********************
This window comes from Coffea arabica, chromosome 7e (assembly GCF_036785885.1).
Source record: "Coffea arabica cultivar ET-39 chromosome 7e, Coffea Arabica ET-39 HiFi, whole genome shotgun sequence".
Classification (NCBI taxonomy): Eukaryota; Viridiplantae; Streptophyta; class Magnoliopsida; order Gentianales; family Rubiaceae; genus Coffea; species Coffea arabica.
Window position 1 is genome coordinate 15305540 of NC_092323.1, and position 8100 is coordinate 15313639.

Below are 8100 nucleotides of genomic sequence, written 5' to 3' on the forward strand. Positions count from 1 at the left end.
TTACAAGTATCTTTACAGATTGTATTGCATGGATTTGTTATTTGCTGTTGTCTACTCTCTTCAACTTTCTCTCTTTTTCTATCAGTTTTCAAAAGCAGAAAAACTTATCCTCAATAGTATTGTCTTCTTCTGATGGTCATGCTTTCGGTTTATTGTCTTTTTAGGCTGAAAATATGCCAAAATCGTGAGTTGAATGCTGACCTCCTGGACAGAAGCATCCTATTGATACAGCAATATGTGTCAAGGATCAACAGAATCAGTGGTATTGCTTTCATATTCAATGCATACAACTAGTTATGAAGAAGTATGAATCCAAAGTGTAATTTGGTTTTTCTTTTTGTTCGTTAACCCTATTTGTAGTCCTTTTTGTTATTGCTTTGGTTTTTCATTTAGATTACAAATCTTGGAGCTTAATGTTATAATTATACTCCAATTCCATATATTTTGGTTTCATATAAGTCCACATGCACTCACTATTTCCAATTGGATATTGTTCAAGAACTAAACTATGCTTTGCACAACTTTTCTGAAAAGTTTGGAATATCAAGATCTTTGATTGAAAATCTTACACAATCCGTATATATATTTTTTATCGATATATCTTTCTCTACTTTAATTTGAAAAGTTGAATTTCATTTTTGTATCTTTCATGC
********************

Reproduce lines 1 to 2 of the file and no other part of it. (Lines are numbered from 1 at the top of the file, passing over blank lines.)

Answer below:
This window comes from Coffea arabica, chromosome 7e (assembly GCF_036785885.1).
Source record: "Coffea arabica cultivar ET-39 chromosome 7e, Coffea Arabica ET-39 HiFi, whole genome shotgun sequence".